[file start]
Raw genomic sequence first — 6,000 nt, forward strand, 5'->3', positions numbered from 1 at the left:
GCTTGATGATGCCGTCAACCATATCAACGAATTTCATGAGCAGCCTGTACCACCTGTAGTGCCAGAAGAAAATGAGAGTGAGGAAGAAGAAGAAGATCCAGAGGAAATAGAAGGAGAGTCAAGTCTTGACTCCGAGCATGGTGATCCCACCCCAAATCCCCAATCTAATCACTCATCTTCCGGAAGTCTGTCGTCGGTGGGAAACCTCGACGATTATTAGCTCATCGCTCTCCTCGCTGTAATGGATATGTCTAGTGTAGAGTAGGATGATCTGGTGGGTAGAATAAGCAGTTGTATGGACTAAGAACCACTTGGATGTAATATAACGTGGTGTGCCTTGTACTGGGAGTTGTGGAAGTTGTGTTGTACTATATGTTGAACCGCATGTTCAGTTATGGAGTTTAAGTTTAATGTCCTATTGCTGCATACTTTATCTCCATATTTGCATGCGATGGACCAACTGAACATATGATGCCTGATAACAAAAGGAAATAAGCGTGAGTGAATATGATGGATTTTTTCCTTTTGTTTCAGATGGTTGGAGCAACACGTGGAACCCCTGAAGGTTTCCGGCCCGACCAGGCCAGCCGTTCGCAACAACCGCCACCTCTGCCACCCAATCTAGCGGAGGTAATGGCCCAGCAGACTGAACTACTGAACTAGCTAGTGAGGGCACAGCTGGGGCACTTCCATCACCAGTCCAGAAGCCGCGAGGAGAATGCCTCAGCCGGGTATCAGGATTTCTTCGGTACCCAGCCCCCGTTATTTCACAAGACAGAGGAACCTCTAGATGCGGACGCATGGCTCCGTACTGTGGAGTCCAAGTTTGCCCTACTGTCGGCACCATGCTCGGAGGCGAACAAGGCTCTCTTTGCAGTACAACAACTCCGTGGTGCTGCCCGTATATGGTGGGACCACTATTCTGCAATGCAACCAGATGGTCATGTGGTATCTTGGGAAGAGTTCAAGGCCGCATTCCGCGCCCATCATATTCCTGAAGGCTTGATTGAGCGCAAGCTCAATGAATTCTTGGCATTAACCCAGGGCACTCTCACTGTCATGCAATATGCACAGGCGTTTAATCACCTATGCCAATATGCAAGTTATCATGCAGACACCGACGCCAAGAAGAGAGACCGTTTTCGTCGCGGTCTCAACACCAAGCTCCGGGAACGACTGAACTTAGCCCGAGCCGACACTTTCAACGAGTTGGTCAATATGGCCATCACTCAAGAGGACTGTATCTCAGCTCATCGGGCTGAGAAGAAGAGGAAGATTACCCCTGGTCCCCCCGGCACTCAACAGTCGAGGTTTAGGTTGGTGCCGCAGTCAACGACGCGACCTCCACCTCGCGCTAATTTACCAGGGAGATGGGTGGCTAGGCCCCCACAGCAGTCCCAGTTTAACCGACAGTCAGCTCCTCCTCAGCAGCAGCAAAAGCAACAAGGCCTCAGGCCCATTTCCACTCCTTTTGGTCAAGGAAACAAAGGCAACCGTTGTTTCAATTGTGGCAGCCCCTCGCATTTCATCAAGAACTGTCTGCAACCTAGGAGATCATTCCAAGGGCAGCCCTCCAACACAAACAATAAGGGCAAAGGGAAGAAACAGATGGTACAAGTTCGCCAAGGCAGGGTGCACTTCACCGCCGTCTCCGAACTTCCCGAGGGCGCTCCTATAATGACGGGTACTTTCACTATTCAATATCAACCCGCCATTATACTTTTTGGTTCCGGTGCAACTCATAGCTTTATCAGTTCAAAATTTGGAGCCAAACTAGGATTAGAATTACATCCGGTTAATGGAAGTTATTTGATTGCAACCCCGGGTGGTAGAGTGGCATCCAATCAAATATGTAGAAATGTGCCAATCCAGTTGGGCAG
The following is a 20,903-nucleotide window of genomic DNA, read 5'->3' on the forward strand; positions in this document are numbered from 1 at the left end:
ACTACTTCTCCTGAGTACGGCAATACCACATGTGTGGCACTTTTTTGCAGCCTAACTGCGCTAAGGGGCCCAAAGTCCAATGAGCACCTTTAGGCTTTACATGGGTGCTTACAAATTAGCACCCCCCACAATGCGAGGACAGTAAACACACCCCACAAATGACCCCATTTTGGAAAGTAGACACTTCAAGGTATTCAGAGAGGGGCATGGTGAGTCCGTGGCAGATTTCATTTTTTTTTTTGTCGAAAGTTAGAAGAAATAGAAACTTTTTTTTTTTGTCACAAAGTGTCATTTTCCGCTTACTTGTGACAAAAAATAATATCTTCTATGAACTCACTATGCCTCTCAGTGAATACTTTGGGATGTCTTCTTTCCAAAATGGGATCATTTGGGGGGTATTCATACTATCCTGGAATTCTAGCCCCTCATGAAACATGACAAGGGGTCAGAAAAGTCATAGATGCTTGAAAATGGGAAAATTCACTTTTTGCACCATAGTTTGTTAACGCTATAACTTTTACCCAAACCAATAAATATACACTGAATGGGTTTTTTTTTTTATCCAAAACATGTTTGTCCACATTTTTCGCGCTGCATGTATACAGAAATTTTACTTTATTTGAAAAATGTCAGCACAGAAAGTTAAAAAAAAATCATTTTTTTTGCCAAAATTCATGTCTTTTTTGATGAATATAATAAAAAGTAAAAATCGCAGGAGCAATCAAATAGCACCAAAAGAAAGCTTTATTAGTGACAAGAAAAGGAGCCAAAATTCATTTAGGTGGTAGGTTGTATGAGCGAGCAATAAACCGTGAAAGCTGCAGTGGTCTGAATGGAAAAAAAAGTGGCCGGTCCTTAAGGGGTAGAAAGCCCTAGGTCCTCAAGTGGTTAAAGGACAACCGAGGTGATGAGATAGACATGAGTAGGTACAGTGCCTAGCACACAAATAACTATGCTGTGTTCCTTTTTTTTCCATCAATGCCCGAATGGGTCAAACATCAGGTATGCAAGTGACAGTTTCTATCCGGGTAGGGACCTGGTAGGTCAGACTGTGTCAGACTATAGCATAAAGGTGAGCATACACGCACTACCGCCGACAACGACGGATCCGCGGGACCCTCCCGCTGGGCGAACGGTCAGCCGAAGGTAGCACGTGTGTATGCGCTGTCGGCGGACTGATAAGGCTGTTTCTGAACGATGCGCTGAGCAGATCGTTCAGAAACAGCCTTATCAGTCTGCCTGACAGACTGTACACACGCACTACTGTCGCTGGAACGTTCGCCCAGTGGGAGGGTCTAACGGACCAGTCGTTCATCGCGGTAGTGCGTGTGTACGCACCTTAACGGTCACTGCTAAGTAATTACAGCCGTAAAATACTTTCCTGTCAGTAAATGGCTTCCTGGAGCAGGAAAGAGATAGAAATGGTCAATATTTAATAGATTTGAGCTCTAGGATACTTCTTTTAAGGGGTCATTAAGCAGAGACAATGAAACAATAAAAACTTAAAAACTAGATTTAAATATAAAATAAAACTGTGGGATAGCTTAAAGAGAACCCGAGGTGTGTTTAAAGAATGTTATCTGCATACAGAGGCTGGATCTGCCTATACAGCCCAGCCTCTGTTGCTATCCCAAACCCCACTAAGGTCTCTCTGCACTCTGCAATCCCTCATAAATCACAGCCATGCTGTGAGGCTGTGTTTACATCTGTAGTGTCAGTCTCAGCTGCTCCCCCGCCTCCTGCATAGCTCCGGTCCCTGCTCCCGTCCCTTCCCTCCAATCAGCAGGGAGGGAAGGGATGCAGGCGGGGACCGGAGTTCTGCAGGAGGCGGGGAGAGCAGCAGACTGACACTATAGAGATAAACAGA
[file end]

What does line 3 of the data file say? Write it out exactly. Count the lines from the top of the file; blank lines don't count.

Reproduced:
The following is a 20,903-nucleotide window of genomic DNA, read 5'->3' on the forward strand; positions in this document are numbered from 1 at the left end: